Children’s Sodium Intake Is Too High

(HealthDay News) — Nine out of 10 American kids eat more salt than they should, raising their lifelong risk for high blood pressure and heart disease, according to a new report from the CDC.

The study authors drew their conclusions using data from more than 2,000 children who participated in the CDC’s 2009-2010 National Health and Nutrition Examination Survey.

On average, children aged 6 to 18 years eat 3,300 mg of sodium per day, even before salt is added at the table, the researchers found.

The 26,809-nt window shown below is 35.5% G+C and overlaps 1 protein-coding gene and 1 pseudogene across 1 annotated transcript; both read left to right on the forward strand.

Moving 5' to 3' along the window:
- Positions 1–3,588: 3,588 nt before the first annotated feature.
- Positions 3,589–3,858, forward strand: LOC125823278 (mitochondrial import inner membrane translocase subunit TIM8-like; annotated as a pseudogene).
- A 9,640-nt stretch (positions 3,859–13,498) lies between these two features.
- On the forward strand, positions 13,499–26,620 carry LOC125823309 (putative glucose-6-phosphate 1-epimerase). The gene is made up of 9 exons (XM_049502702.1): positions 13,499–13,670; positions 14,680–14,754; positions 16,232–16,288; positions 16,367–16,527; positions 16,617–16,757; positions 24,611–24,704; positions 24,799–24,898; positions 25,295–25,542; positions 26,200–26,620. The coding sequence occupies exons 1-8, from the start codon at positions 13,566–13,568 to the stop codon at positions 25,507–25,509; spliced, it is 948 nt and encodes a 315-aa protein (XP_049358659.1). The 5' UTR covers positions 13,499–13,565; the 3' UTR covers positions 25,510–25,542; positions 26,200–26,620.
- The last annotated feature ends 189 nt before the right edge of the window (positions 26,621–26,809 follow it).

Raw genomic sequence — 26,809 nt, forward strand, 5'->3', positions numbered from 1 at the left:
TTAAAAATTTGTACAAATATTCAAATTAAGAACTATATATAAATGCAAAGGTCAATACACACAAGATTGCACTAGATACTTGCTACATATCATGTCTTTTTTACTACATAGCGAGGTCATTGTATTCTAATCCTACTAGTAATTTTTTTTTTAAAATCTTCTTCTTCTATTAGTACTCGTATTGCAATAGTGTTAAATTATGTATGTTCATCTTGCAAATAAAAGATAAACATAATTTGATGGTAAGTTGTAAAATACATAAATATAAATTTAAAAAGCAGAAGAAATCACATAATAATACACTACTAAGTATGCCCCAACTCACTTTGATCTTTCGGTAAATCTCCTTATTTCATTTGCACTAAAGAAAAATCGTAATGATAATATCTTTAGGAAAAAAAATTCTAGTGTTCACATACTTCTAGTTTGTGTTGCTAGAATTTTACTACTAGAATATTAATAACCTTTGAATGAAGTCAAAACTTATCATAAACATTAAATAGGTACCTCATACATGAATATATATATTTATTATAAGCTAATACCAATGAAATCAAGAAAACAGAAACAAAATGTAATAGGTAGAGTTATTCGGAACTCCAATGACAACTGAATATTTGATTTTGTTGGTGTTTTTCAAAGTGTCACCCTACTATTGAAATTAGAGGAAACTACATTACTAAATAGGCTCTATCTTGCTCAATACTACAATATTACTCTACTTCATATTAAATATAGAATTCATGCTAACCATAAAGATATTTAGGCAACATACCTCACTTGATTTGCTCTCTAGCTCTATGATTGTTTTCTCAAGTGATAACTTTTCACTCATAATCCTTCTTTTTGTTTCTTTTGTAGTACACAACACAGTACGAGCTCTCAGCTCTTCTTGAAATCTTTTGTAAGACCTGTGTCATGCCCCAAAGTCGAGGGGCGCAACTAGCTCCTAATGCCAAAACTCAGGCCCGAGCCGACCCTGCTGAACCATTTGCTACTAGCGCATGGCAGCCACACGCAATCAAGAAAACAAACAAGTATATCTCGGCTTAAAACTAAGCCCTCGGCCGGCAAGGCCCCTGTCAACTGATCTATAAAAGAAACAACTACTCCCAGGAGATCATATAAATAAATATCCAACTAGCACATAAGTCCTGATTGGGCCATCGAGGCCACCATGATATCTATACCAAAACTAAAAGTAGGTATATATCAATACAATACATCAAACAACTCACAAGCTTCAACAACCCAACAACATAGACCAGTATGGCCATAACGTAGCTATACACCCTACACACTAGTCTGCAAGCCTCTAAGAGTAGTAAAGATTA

Approximately 65% comes tucked inside store foods; 13% is from fast food and pizza restaurant foods; and 9% is from school cafeteria foods. 

About 43% of the salt ingested by children comes from the 10 foods they eat most often, the CDC found. These foods include pizza, bread and rolls, cold cuts and cured meats, savory snacks, sandwiches, cheese, chicken patties and nuggets, pasta dishes, Mexican dishes and soups.

Current dietary guidelines recommend that children eat less than 2,300 mg per day.